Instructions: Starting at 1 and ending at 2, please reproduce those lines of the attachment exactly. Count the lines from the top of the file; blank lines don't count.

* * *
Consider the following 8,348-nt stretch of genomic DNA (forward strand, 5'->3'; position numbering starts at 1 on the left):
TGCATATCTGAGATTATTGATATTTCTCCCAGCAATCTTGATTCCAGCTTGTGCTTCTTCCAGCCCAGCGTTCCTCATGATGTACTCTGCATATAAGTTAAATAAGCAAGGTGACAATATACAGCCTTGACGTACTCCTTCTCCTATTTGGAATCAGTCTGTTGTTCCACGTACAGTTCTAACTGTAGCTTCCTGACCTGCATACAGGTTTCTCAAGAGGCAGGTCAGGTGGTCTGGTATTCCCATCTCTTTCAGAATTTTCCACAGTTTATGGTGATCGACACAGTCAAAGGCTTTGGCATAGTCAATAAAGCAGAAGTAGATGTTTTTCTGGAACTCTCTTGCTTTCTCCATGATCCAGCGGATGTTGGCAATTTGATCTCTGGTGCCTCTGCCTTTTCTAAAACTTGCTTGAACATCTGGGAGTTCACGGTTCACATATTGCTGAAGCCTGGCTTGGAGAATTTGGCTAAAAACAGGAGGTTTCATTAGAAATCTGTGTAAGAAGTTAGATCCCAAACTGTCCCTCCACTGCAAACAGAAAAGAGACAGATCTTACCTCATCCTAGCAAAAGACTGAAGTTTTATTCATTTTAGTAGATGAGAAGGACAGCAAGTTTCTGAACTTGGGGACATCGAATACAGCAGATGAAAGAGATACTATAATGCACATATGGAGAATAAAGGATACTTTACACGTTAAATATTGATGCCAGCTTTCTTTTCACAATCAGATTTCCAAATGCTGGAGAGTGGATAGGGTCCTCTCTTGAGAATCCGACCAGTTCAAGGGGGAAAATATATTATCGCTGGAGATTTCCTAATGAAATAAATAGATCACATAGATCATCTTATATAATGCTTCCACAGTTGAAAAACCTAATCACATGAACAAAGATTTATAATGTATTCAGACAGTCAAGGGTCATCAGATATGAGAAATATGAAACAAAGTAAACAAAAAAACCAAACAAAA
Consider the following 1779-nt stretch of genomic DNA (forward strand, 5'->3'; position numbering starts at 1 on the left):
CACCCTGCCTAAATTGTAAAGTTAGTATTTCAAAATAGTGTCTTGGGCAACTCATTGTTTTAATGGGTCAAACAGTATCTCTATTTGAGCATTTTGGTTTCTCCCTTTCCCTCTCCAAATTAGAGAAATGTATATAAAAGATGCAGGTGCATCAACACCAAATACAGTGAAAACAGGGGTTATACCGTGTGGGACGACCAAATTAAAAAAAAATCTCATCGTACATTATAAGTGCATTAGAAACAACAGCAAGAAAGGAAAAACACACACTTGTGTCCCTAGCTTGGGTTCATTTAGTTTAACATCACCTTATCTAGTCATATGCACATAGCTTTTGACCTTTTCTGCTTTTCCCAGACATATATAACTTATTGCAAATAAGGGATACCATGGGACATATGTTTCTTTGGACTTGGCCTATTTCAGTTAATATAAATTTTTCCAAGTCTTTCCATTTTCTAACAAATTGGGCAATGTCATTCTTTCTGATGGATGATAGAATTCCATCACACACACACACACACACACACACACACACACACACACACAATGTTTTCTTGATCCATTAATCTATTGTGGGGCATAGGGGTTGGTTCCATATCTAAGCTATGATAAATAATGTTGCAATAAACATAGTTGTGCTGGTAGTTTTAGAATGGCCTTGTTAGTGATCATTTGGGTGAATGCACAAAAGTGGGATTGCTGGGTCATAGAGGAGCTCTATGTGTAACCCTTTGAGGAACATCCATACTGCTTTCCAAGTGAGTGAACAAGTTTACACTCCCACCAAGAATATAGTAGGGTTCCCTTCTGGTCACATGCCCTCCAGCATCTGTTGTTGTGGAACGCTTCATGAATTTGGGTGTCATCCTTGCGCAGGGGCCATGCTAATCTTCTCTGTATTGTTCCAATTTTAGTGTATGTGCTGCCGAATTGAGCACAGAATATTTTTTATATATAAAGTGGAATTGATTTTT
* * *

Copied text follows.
Consider the following 8,348-nt stretch of genomic DNA (forward strand, 5'->3'; position numbering starts at 1 on the left):
TGCATATCTGAGATTATTGATATTTCTCCCAGCAATCTTGATTCCAGCTTGTGCTTCTTCCAGCCCAGCGTTCCTCATGATGTACTCTGCATATAAGTTAAATAAGCAAGGTGACAATATACAGCCTTGACGTACTCCTTCTCCTATTTGGAATCAGTCTGTTGTTCCACGTACAGTTCTAACTGTAGCTTCCTGACCTGCATACAGGTTTCTCAAGAGGCAGGTCAGGTGGTCTGGTATTCCCATCTCTTTCAGAATTTTCCACAGTTTATGGTGATCGACACAGTCAAAGGCTTTGGCATAGTCAATAAAGCAGAAGTAGATGTTTTTCTGGAACTCTCTTGCTTTCTCCATGATCCAGCGGATGTTGGCAATTTGATCTCTGGTGCCTCTGCCTTTTCTAAAACTTGCTTGAACATCTGGGAGTTCACGGTTCACATATTGCTGAAGCCTGGCTTGGAGAATTTGGCTAAAAACAGGAGGTTTCATTAGAAATCTGTGTAAGAAGTTAGATCCCAAACTGTCCCTCCACTGCAAACAGAAAAGAGACAGATCTTACCTCATCCTAGCAAAAGACTGAAGTTTTATTCATTTTAGTAGATGAGAAGGACAGCAAGTTTCTGAACTTGGGGACATCGAATACAGCAGATGAAAGAGATACTATAATGCACATATGGAGAATAAAGGATACTTTACACGTTAAATATTGATGCCAGCTTTCTTTTCACAATCAGATTTCCAAATGCTGGAGAGTGGATAGGGTCCTCTCTTGAGAATCCGACCAGTTCAAGGGGGAAAATATATTATCGCTGGAGATTTCCTAATGAAATAAATAGATCACATAGATCATCTTATATAATGCTTCCACAGTTGAAAAACCTAATCACATGAACAAAGATTTATAATGTATTCAGACAGTCAAGGGTCATCAGATATGAGAAATATGAAACAAAGTAAACAAAAAAACCAAACAAAA